ACADIA NATIONAL PARK, Maine — A Canadian woman had to be carried out of the park Sunday evening after suffering a compound fracture in her right ankle while hiking on Cadillac Mountain, according to park personnel.
Ranger Richard Rechholtz, who was involved in the rescue effort, said it took more than three hours to carry the injured hiker to a waiting ambulance at the summit of Cadillac Mountain.
In keeping with park policy, Rechholtz declined to identify the injured hiker. He said she is 48 years old and from New Brunswick.
The accident occurred around 3:30 p.m. while the woman was hiking with her husband on the Canon Brook Trail, which runs east from the mountain’s South Ridge Trail and then curves north around the base of Dorr Mountain, according to Rechholtz. He said rangers were not notified about the injury until about an hour after it happened because the hiker’s husband had difficulty getting cellphone reception.
Rescue personnel went to the scene and, when they found the woman, they decided it would be easier to carry her to the top of the mountain then down the lower section of trail, which can be steep at points and crosses over a stream, Rechholtz said. If they had carried her down the trail, as opposed to the parking lot at the top of Cadillac, they would have had to use ropes in some sections, he added.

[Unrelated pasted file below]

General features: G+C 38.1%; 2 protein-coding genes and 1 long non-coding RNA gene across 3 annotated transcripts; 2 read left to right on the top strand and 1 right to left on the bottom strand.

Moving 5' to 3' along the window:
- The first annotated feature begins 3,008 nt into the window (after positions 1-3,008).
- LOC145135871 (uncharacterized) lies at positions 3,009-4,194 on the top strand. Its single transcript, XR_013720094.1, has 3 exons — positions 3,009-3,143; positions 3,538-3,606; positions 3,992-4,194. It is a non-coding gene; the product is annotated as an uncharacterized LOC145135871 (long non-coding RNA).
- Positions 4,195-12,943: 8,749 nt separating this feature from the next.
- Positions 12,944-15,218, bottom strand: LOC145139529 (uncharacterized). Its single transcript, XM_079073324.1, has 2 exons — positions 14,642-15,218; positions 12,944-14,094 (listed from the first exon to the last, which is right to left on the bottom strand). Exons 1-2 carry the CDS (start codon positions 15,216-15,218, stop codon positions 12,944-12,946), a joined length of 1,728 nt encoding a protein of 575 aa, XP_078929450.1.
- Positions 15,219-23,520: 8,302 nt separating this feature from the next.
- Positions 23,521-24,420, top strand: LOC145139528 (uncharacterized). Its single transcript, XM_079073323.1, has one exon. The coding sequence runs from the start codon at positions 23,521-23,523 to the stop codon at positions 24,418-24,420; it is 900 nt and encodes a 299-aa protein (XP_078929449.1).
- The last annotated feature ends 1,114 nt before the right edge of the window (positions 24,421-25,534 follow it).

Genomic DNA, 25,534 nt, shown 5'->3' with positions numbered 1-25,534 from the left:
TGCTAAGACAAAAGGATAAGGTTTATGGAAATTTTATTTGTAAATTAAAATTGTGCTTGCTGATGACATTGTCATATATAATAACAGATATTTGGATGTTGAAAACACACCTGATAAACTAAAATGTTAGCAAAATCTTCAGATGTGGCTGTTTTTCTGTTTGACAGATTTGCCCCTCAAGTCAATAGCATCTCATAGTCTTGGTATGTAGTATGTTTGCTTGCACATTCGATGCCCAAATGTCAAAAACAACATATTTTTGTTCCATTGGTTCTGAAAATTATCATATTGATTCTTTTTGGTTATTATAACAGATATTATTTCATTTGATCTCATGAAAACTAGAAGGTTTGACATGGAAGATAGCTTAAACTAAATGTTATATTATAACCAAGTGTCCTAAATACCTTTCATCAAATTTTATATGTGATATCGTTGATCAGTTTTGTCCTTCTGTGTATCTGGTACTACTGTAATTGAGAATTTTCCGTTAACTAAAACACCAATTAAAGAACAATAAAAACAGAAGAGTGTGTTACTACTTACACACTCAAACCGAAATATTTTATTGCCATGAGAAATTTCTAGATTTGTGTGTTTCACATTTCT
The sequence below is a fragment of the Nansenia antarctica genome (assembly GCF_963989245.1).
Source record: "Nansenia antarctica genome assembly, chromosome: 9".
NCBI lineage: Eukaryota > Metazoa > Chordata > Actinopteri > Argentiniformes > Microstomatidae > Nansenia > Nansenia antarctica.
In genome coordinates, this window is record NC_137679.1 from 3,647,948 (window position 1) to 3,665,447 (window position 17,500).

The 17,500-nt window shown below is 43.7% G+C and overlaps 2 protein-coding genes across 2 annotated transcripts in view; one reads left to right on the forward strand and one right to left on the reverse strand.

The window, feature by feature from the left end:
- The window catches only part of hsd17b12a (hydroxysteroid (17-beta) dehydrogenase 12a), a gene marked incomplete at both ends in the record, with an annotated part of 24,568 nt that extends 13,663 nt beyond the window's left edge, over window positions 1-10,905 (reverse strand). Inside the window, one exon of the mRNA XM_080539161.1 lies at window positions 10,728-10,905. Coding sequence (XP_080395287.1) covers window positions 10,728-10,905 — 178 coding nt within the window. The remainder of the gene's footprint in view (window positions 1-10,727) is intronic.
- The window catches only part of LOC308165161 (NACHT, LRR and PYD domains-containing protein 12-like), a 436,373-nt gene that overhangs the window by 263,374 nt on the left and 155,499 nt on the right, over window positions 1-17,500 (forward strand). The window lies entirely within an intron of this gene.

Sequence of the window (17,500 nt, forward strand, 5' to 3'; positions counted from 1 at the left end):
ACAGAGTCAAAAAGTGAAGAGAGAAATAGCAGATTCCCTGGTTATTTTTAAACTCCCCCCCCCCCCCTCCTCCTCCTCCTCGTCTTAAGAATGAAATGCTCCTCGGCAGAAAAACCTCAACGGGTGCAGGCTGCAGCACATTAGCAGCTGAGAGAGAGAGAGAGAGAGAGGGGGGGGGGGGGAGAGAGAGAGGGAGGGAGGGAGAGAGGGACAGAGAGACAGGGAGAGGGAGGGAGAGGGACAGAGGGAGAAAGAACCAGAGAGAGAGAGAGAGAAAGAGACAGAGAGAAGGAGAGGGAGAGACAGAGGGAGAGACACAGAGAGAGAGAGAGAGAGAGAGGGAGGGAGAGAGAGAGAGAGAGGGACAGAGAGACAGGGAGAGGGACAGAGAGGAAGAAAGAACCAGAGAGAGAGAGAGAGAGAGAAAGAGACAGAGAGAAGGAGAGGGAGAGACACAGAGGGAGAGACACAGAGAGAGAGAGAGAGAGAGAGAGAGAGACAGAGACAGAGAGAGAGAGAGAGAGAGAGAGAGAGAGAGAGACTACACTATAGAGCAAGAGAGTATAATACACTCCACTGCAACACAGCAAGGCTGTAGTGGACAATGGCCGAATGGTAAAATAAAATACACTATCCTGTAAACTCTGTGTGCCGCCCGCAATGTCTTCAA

Eighteen people, including park staff and members of Mount Desert Island Search and Rescue, assisted in the effort, Rechholtz said. By the time they got the woman to an ambulance waiting at the top of the mountain, it was 8 p.m. It was foggy, chilly and getting dark when they reached the summit, he said.
Rechholtz said she was taken by ambulance to MDI Hospital in Bar Harbor but that he did not know of her condition or location on Monday.
The ranger estimated that rescuers transported the woman — passing the litter from hand to hand in some steep spots but rolling it like a wheelbarrow where the trail was open and relatively flat near the top — for a mile and a half.
Many of Acadia’s trails are relatively close to roads or carriage paths, he said, but the section of Canon Brook Trail where the hiker was injured is fairly remote. As a result, it took longer to carry her to the nearest point where an ambulance could wait.
“We don’t normally have long carry-outs,” Rechholtz said. “It just takes time.”